The other major benefit of grade deflation is its consistency across classes and departments. There are still certainly many kinks to be fixed in the soft quota system, but it is an excellent step in the right direction. The beauty of the system is that departments can assign a higher proportion of A grades to more competitive courses in order to maintain consistent standards across classes and departments. This allows me to place very little weight on the difficulty of grading when choosing my courses, because I know that our grades will be based on our abilities, not the professor’s arbitrary grading standards. Grade deflation discourages people from gaming the system and taking “easy” courses in which everybody gets an A. Coupled with the new pass/D/fail policy changes, these effects now encourage students to take courses that excite them, not just ones that promise A’s. While the current system is not completely flawless, the harms are negligible, and the benefits are great.

 

“A Defense of Grade Deflation” by Will Harrel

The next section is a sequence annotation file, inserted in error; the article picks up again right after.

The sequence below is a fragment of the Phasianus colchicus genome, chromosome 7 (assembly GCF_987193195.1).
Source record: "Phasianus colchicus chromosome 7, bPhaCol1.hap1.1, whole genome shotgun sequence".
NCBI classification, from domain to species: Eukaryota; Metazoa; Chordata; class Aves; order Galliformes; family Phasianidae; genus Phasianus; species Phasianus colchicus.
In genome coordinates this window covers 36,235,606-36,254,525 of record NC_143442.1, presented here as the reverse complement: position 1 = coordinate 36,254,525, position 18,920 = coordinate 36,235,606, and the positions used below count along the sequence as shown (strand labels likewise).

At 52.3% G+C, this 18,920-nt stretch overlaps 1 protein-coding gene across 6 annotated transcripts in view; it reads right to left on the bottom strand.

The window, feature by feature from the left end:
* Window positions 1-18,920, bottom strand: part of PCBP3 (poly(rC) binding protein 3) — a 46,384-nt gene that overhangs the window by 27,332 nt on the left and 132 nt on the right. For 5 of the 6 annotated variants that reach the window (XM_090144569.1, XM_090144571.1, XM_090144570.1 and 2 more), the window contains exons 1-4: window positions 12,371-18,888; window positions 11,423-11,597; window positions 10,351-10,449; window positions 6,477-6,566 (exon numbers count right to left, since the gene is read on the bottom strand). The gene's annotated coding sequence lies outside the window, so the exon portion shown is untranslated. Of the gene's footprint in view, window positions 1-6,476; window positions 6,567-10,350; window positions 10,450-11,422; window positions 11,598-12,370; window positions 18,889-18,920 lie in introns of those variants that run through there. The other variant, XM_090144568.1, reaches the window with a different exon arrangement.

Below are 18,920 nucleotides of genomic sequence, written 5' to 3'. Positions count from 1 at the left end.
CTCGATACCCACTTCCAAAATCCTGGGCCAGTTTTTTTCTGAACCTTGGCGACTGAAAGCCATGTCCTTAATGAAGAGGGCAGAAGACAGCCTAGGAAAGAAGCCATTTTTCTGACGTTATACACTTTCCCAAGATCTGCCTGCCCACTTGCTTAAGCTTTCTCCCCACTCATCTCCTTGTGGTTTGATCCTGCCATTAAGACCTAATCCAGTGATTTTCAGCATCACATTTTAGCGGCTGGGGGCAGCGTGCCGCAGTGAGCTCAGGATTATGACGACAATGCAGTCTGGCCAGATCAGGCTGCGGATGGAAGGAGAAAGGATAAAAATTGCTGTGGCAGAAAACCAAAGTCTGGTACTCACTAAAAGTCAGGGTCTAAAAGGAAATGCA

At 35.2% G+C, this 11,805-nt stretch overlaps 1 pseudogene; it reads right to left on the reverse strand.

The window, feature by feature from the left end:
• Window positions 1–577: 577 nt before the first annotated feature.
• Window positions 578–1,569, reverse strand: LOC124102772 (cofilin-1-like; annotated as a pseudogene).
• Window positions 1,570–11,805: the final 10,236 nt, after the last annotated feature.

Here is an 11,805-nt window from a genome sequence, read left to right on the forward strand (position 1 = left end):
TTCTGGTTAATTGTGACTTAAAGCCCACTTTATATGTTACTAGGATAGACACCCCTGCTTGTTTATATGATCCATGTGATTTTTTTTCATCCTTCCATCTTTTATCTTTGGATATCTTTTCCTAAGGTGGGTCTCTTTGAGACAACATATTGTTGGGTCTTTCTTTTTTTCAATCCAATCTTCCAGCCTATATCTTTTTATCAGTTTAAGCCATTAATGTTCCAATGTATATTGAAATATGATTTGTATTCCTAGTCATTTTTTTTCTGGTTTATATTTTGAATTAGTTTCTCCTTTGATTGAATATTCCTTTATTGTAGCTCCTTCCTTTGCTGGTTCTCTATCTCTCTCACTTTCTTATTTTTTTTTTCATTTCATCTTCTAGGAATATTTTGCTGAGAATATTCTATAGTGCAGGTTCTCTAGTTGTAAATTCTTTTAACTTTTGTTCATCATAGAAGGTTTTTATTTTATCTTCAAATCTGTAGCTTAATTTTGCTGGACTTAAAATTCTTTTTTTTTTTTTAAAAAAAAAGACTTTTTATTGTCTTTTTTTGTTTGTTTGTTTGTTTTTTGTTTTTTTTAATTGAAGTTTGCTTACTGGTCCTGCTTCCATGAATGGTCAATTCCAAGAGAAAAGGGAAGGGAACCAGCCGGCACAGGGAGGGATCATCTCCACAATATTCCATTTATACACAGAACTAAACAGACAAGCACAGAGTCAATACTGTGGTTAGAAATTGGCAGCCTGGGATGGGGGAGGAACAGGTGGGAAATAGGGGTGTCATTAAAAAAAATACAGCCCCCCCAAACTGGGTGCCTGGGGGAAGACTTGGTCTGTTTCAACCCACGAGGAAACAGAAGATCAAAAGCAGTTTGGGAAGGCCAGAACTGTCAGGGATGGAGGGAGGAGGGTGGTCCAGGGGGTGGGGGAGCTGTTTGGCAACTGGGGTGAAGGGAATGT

· Definition: “grade deflation”: an academic practice where high grades are made much harder to obtain. Thus, students who typically make A’s receive B’s and so on. This practice (adapted by Princeton in the essay) makes A’s an extremely valuable commodity.

· “What is the value of grades? Why do we attach so much worth to them? What do grades mean outside of making a good mark on our transcripts? What’s so rewarding about getting a good grade?”

· Another good question: “How has your perspective on grades and grading changed since beginning college?”

· Would a university/college-wide grade deflation help or hurt grads? Why? Why not?

 

The Civil Rights Era

African American Odyssey- http://memory.loc.gov/ammem/aaohtml/exhibit/aopart9.html